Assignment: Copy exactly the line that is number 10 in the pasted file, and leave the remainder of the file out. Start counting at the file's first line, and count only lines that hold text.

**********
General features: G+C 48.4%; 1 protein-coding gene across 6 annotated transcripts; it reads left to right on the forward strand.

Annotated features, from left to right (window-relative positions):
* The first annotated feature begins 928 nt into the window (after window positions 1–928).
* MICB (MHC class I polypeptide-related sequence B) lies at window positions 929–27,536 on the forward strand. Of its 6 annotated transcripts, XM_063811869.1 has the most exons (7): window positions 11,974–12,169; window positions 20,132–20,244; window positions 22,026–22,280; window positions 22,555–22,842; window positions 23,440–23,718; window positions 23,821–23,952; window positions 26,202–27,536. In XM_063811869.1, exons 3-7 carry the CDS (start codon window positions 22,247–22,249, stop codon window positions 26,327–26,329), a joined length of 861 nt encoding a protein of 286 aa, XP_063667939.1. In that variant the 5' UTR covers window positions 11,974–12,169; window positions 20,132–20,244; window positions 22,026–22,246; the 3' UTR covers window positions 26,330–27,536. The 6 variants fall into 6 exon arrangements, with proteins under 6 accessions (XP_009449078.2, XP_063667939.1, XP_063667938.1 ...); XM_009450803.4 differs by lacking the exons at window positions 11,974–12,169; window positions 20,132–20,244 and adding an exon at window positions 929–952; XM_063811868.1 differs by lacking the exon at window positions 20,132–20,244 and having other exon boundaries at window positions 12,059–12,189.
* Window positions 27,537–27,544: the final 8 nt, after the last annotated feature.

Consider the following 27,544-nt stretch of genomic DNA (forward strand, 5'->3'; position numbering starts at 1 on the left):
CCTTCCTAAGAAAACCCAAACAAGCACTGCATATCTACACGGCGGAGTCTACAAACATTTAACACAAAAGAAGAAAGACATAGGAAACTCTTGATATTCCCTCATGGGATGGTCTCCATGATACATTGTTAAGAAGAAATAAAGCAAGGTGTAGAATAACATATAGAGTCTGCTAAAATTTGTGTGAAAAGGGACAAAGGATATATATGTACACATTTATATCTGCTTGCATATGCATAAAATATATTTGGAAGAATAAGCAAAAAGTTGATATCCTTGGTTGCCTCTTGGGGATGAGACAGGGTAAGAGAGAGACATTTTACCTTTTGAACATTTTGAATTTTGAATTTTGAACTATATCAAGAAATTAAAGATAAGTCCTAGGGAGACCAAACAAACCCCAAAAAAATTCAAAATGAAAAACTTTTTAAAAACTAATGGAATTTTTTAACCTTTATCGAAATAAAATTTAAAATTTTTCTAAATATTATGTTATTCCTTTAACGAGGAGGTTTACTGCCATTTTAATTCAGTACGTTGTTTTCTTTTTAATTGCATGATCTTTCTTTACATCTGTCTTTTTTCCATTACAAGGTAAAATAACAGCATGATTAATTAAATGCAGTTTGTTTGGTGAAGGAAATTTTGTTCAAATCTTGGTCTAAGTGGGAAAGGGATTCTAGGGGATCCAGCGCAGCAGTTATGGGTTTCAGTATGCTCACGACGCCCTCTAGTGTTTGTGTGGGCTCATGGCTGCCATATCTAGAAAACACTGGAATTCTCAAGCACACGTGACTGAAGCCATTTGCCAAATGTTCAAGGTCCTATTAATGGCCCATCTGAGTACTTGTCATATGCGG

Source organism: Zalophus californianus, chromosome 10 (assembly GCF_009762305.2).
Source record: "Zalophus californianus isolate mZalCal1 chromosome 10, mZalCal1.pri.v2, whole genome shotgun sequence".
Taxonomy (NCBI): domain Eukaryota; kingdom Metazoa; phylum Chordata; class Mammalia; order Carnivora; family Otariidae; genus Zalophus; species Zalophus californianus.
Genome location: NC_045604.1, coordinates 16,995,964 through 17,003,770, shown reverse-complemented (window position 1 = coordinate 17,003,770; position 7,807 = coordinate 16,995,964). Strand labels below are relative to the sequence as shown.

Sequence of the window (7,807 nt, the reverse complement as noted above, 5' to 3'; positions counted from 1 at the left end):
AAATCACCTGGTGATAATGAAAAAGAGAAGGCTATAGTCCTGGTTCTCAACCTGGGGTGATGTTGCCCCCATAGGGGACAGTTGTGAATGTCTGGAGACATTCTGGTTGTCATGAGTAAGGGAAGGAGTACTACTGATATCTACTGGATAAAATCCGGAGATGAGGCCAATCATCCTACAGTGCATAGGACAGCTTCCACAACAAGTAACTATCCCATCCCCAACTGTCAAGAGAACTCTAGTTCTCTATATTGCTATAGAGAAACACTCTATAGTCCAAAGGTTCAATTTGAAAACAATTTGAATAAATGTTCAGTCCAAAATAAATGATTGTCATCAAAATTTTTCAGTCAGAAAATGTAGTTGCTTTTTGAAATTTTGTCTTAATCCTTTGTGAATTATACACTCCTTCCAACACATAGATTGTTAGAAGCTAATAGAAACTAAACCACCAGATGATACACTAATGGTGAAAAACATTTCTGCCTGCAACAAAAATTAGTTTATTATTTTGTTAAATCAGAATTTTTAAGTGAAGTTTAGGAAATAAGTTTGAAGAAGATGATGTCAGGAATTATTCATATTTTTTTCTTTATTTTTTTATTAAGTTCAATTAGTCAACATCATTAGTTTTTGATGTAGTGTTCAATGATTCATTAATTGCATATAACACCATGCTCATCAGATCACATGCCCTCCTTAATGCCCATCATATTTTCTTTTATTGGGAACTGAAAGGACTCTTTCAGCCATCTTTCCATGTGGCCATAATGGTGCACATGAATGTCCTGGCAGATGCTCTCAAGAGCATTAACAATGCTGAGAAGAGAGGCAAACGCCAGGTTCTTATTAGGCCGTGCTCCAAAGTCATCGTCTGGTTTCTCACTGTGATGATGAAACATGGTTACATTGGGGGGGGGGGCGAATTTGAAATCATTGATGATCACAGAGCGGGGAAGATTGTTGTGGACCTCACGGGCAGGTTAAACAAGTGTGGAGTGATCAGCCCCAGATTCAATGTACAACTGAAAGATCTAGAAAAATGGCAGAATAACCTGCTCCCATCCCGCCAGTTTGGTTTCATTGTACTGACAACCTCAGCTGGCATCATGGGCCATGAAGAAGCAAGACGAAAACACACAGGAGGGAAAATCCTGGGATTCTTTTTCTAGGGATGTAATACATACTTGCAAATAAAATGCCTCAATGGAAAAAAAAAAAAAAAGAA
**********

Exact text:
Taxonomy (NCBI): domain Eukaryota; kingdom Metazoa; phylum Chordata; class Mammalia; order Carnivora; family Otariidae; genus Zalophus; species Zalophus californianus.